A first year PhD student Ramya Veerubhotla from IIT Kharagpur after an extensive research for a year and a half, finally developed batteries which will work on bacteria of sewage water. This battery is bio-degradable and is made of paper and ink ( such low-costs materials) which is used to draw the electric charge from liquids like urine, sewage water ( must be organic). Her research paper on this innovation was presented which won the competition with a cash reward of a prize of 10,00,000 Rupees
“It may be difficult to power household devices with this device, but it can power certain electronic components,” she said in the statement.
The process is: Her innovating battery is constructed by using electrodes which are made by paper which is further coated in carbon-based ink. The ink works to connect the anode and the cathode ( Anode: Electrode where electricity flows into and Cathode: Electrode where the electricity flows out of) and because of the base materials used, the device proves to be biodegradable. The sewage water, which contains bacteria, is then injected into the device, which takes hardly 10 seconds to start up where regular Microbial Fuel Cells take around a couple of days to start.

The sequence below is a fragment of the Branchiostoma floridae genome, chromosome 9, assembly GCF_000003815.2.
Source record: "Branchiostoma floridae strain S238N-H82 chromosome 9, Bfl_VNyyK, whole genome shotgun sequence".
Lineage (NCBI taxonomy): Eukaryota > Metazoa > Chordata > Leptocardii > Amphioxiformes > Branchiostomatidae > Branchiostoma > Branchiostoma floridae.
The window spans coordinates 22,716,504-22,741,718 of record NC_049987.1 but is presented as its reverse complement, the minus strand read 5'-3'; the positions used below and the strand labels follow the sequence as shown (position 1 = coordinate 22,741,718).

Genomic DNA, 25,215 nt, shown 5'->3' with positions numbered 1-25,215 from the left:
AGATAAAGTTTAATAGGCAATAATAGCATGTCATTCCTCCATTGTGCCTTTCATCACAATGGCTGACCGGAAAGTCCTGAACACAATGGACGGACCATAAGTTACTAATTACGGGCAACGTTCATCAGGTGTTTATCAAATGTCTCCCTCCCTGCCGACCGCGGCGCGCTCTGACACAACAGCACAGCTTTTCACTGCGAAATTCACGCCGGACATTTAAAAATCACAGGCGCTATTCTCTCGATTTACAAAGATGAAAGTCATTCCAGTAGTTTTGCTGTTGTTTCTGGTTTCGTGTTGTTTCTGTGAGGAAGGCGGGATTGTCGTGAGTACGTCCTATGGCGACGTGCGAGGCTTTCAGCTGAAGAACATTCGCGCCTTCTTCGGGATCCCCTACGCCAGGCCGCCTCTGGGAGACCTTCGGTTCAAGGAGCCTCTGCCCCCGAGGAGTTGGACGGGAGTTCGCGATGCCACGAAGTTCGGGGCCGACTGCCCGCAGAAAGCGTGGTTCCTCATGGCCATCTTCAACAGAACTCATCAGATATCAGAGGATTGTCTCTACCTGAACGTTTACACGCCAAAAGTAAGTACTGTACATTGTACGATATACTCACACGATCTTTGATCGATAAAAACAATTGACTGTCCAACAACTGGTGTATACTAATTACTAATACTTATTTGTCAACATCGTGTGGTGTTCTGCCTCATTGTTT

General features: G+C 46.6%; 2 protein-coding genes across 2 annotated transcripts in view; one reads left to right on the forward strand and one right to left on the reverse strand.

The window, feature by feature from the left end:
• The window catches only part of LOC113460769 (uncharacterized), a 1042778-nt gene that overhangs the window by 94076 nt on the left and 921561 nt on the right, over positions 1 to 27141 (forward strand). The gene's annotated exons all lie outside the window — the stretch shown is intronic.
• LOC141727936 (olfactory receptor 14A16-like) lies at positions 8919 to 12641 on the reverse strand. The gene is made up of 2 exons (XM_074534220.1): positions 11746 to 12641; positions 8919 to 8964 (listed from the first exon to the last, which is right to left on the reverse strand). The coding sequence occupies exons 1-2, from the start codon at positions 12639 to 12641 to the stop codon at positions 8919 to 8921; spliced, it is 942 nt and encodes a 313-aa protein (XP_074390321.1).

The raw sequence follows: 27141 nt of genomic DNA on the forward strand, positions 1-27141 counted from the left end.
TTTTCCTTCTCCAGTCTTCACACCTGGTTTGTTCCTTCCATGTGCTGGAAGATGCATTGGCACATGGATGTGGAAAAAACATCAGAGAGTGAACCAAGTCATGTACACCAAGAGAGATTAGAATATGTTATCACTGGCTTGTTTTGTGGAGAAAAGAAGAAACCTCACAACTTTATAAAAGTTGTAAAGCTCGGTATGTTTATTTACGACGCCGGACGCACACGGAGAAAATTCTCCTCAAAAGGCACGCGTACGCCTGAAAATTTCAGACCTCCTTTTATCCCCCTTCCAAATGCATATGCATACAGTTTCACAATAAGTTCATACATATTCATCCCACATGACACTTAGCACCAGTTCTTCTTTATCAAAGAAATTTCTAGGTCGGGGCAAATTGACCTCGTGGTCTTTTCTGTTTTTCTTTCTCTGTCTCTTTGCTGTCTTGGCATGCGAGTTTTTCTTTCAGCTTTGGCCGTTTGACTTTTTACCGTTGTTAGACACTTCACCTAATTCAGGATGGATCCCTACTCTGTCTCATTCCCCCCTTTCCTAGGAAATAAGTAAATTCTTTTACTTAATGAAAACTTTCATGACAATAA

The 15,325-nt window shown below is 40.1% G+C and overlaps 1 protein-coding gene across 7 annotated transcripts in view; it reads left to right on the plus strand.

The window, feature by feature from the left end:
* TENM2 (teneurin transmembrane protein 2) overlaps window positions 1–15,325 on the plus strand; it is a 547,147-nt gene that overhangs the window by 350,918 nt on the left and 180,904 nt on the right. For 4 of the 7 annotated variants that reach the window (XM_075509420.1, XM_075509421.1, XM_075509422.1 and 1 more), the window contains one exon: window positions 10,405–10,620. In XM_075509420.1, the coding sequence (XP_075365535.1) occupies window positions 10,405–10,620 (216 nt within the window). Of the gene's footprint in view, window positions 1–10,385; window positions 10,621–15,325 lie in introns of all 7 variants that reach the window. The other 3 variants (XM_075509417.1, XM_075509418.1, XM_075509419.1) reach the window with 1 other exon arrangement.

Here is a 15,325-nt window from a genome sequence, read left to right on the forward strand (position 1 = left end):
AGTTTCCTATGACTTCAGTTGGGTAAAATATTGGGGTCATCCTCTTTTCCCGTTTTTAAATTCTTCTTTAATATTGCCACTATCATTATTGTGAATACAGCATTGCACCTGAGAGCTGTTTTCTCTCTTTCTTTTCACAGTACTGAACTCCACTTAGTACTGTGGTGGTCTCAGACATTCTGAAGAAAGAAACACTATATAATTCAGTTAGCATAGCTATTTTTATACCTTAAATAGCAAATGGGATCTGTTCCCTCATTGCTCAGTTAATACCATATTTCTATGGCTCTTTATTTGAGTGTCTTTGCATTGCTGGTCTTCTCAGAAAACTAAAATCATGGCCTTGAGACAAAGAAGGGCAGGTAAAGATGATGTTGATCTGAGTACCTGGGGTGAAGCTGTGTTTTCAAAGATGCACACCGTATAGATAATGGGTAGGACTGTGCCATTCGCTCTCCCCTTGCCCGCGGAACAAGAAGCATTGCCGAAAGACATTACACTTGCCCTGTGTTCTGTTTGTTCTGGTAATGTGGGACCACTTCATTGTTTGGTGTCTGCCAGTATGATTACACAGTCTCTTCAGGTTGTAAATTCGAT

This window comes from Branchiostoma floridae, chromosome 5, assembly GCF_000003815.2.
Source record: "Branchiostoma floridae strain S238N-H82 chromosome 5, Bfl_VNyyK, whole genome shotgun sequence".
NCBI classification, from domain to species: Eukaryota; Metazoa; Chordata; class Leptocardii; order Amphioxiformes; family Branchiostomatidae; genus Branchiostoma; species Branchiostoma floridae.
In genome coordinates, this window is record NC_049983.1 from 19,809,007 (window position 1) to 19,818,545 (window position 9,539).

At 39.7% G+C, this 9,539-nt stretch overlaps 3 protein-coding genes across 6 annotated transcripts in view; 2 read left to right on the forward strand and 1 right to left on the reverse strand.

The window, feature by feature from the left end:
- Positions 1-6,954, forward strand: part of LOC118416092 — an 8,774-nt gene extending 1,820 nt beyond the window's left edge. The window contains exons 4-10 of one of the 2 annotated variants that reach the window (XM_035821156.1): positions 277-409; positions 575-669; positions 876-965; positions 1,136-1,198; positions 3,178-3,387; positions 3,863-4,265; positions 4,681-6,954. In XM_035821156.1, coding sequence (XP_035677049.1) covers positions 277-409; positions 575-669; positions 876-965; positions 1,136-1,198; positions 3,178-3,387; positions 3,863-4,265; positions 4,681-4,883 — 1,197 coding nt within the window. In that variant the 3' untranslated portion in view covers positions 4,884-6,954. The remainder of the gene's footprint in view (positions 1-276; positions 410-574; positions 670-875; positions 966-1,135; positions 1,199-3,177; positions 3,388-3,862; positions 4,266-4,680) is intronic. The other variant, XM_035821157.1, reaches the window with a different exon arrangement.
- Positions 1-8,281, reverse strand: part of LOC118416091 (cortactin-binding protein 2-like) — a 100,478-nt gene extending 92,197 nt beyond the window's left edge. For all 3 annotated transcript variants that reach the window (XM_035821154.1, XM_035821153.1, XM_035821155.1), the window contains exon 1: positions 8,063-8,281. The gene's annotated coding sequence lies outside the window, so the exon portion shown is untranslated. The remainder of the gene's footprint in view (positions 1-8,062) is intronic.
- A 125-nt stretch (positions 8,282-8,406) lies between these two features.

It was presented at IIT Kharagpur annual competition Sparkle, where students bring up their innovations from across the globe to compete and observe the innovations. Veerubhotla, along with her team Electrodes, got recognised and won the prize for her unique innovation. Her team was the selected winner among more than 1,500 teams that applied and were shortlisted.
“One of the best advantages of the device is that it is 100 percent biodegradable and environment-friendly, which is not the case with chemical batteries,” her mentor Professor Debabrata Das mentioned.
After giving so much in here, her dream stands out and she wants to use this battery, once it is scaled up to give power to microelectronic devices and bio-electric toilets.